Hundreds of names to be added to National Law Enforcement Officers Memorial

A small plastic tent, some 5 feet wide and barely tall enough to stand in, has been stationed in front of Northwest D.C.’s National Law Enforcement Officers Memorial.

Inside the tent, a solemn undertaking is taking place.

With about a month to go until Police Week, work is underway to engrave the 556 new names being added to the National Law Enforcement Officers Memorial near Judiciary Square.

The number of new names being added to the wall this year is down from last year, but still higher than normal. Many, though not as many as last year, are also related to the COVID-19 pandemic.

The process started with a brief prayer and a few words from leaders of the memorial, as well as Fairfax County Chief of Police Kevin Davis.

Then, a Lorton man brought a sandblaster inside the tent and got to work, engraving some of the first names being added this year.

“It’s an honor,” said Tim Johnston, of Rugo Stone in Lorton. This is the third time he’s been chosen to handle the delicate engraving process. “I hate to come down here to do it, but I like to do it.”

Although he is engraving fewer names than last year, Johnston said he’d like to see still fewer names.

“I have people I know on here too,” Johnston said. Last year among the names he engraved was the friend of his brother-in-law. “There’s a big honor for me in it.”

The hardest work happens before the actual engraving, when he’s preparing.

“Blasting it is the easy part,” he admitted. It’s getting everything just right, and then cleaning up after that makes the difference.

“First, we put a rubber stencil down. They send us the layout drawings, and we create it on a plotter out of a sandblast rubber,” Johnston said.

“You have to pick each letter out after it’s cut on a plotter. Then, we position the mask to the stone where it needs to go and put some protection rubber around it.”

Than he uses a sandblast pot with 80 grit sand and “blast it in there until we get the required depth that we want.”

The small print used to mark each name is sandblasted in because it would be harder to hand-cut them deep enough into the stone with as much precision.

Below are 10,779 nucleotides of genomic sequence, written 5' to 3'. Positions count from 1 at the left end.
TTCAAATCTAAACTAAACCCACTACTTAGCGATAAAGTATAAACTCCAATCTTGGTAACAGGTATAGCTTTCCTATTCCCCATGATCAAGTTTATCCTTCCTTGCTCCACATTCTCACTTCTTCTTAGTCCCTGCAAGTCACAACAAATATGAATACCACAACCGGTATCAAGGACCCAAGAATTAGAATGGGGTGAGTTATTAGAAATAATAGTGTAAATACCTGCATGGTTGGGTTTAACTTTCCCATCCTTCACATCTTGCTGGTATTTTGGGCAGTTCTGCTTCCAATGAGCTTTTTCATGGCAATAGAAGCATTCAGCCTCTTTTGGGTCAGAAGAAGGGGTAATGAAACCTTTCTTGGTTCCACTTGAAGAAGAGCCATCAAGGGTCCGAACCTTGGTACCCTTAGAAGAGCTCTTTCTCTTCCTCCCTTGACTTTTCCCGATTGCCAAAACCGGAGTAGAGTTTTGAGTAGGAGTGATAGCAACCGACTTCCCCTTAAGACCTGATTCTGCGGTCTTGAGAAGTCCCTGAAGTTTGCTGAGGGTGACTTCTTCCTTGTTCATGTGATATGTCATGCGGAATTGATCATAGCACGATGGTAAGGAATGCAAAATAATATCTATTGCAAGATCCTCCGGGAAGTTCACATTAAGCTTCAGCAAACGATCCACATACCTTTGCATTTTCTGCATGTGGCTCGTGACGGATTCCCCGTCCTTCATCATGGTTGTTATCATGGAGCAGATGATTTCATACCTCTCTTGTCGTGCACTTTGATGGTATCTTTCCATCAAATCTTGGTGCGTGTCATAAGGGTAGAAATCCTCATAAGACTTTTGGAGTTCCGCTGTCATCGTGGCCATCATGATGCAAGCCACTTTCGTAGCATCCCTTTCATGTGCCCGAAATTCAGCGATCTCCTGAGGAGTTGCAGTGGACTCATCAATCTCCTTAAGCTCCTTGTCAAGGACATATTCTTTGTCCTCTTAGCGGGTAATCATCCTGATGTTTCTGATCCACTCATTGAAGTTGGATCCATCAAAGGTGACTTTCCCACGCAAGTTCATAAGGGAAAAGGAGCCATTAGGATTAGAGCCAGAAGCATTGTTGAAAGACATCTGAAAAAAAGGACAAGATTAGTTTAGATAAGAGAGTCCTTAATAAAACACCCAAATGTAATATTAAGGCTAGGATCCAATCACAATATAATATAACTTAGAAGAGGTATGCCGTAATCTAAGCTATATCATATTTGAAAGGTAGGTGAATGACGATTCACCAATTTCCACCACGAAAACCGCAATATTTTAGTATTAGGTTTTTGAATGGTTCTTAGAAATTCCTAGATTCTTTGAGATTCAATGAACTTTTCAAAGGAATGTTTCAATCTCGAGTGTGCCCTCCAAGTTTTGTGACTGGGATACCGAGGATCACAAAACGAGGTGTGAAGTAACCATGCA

Of the 556 new names being added, 224 were from the 2022 calendar year. Bill Alexander, the executive director of the National Law Enforcement Officers Memorial Fund, said 63 of the 224 were officers shot and killed by somebody, while 51 died in crashes.

“Every single one of those names has a story, has a family, has a department, an agency, co-workers, friends,” Alexander said. “All of us in this country, I believe, have a duty to remember, to think about, to pause and reflect on the men and women who sacrificed so much for us.”

The leading cause of death was COVID-19 once again, with 74 officers contracting the virus on the job last year. The total number of officers whose deaths are related to COVID-19 is 207. Another 61 deaths are related to illnesses contracted by law enforcement officers who responded to the Sept. 11 attack.

As Johnston paused to talk about his work, two new, freshly engraved names could be seen inside the tent. The first is 29-year-old Miami-Dade Officer Cesar Echaverry Jr., who was shot and killed last year while chasing an armed robbery suspect. Right next to him is the name Christopher Taylor, a Charlotte County, Florida, sheriff’s deputy, who was 23 when he was struck and killed by a drunk driver last year.

“Somebody sacrificed themselves for us, and it’s an honor for me to be able to honor them,” Johnston said. “It’s just a wonderful way to remember and hopefully in the future we can keep less names off.”

John Domen

John started working at WTOP in 2016 after having grown up in Maryland listening to the station as a child. While he got his on-air start at small stations in Pennsylvania and Delaware, he's spent most of his career in the D.C. area, having been heard on several local stations before coming to WTOP.

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